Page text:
- The duplication of efforts is avoided and national Research and Development capabilities are strengthened.
- There is an information exchange about best practices, network of researchers and linking research with practical implementation.
- After becoming member, India will initiate R&D in other areas of its interest in advanced biofuels and other motor fuels in view of their crucial role in substituting fossil fuel imports.
3 . Enemy Property Act
What is Enemy Property Act
- When nations go to war, they often seize the properties in their countries of the citizens and corporations of the enemy country.
- This happened during the First and the Second World Wars when both the United States and the United Kingdom seized properties of German corporations and citizens.
- Properties that are seized under these circumstances are referred to as ‘alien properties’ or ‘enemy properties’. The idea behind seizing these properties is that an enemy country should not be allowed to take advantage of its assets in the other country during war.
- India too seized properties belonging to Pakistani and Chinese citizens when it was at war with these countries.
- When wars broke out between India and China in 1962, and India and Pakistan in 1965 and 1971, the central government took over properties of citizens of China and Pakistan in India under the Defence of India Acts.
- These Acts defined an ‘enemy’ as a country that committed an act of aggression against India, and its citizens.
- The properties of enemies in India were classified as enemy property.
- The properties included land, buildings, shares held in companies, gold and jewellery of the citizens of enemy countries. The responsibility of the administration of enemy properties was handed over to the Custodian of Enemy Property, an office under the central government.
- The Enemy Property Act gave enemy citizens certain rights with respect to their properties vested in the Custodian.
- But the ambiguity in their rights and the powers of the Custodian to administer these properties resulted in disputes being raised before the courts.
- Some of these disputes related to Indian citizens challenging whether they could inherit enemy properties belonging to their ancestors who were nationals of enemy countries.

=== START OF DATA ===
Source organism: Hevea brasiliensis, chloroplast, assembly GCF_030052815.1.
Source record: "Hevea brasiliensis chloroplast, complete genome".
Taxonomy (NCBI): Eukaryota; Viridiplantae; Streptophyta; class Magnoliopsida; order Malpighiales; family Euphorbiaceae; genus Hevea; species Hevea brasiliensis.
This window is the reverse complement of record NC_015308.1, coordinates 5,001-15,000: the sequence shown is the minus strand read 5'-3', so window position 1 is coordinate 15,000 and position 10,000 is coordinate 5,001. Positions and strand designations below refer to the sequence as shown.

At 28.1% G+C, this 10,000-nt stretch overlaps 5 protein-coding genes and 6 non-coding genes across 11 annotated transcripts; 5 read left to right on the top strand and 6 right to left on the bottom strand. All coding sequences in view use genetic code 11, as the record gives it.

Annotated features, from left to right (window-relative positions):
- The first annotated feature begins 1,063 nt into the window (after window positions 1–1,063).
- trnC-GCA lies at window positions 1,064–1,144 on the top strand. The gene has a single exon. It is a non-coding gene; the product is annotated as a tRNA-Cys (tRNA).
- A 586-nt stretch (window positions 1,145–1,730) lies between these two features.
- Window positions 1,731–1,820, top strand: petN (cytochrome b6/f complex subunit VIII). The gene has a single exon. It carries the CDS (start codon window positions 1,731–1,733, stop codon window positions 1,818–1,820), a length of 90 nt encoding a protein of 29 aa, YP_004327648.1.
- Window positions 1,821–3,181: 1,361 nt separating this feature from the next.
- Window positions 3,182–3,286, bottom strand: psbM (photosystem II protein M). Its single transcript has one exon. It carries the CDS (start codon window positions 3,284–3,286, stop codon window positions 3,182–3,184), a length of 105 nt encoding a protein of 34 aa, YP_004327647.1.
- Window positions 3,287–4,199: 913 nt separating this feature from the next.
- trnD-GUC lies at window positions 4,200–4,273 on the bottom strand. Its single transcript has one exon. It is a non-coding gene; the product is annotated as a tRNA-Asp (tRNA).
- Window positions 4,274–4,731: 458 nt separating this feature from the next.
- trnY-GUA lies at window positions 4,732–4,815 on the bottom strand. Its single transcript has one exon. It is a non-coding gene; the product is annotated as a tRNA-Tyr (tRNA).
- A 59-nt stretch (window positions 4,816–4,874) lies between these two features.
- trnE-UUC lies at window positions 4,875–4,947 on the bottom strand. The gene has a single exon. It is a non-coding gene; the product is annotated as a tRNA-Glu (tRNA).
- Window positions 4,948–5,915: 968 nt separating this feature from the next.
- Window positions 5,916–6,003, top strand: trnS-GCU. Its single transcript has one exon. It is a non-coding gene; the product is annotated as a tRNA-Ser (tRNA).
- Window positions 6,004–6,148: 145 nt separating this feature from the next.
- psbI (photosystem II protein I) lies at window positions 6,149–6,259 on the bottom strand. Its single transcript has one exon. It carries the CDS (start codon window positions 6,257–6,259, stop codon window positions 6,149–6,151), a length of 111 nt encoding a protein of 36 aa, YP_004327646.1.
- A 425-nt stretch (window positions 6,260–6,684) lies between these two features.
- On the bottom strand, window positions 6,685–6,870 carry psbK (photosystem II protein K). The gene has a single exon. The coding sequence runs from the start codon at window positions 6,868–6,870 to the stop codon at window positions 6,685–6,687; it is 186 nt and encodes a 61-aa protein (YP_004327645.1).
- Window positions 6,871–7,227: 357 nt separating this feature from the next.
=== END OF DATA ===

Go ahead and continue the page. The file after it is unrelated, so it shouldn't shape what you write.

- The Supreme Court settled some of these questions in 2005. It ruled that the Custodian of Enemy Property was administering the property as a trustee, and the enemy continued to be its owner.
- Therefore, on the death of the enemy, the enemy property should be inherited by their legal heirs.
- In 2016 a bill was passed to makes the Custodian the owner of enemy property retrospectively from 1968.
- Second, it voids the legal sales undertaken by enemies of enemy properties since 1968. This means that a person who may have bought an enemy property in good faith when such sale and purchase was legal, now stands to lose the property.
- Third, it prohibits Indian citizens who are legal heirs of enemies from inheriting enemy property, and brings them within the definition of ‘enemy’.
- Fourth, it prohibits civil courts and other authorities from hearing certain disputes relating to enemy property.
- The new law creates a situation where an Indian citizen who has legally bought and developed an enemy property after 1968, will be divested of his rights in the property. This situation could be challenged in court as a violation of Article 14 , which guarantees the right to equality and protects people from arbitrary actions of the government.
- Further, following the passage of the Bill, judicial recourse on enemy property disputes will only be available before High Courts and the Supreme Court, limiting the options available to people whose property rights have been affected.
- Over the last decade, it has taken an SC judgment, six Ordinances and a law passed by Parliament to address the ownership issue of enemy properties. It remains to be seen whether this brings finality to the debate.
About the release
- In 2017, through an amendment to this Act, vide Section 8A, the Custodian of Enemy Property has been empowered for sale of enemy property.
- According to amendment, as in sub-section 7 of section 8A of the Enemy Property Act, 1968, Central Government may direct that disposal of enemy property shall be made by any other authority or Ministry or Department instead of Custodian.
- The decision will lead to monetization of enemy shares that had been lying dormant for decades since coming into force and the Enemy Property Act in 1968.
- With the amendment of 2017, an enabling legislative provision was created for the disposal of enemy property.
- With the approval, now, of the procedure and mechanism for sale of enemy shares an enabling framework has been institutionalized for their sale.
- The decision will lead to monetization of movable enemy property lying dormant for decades. Sale proceeds from this may be used for development and social welfare programmes.
4 . Sugar Export to China
Sugar exports from India to China to begin soon
About Indian Sugar Production
- India is the largest producer of sugar in the world with 32 MMT production in 2018.
- India produces sugar of all three grades- raw, refined and white.
- Indian sugar is also of a high quality and is Dextran free because of the minimum time taken from cut to crush.
- India is in a position to become a regular and dependable exporter of high quality sugar in significant volumes to China.
About the release
- India plans to export 2 MT of raw sugar to China beginning from next year.
- Raw sugar is the second product after non-basmati rice that China will import from India.
- It is a move to reduce the USD 60 billion trade deficit that China has with India.
- India’s export to China in 2017-18 amounted to USD 33 billion while imports from China stood at USD 76.2 billion.
5 . Central Tribal University
- The Central Tribal University of Andhra Pradesh will be set up in Relli village of Vizianagaram District as provided under the Thirteenth Schedule to the Andhra Pradesh Reorganisation Act, 2014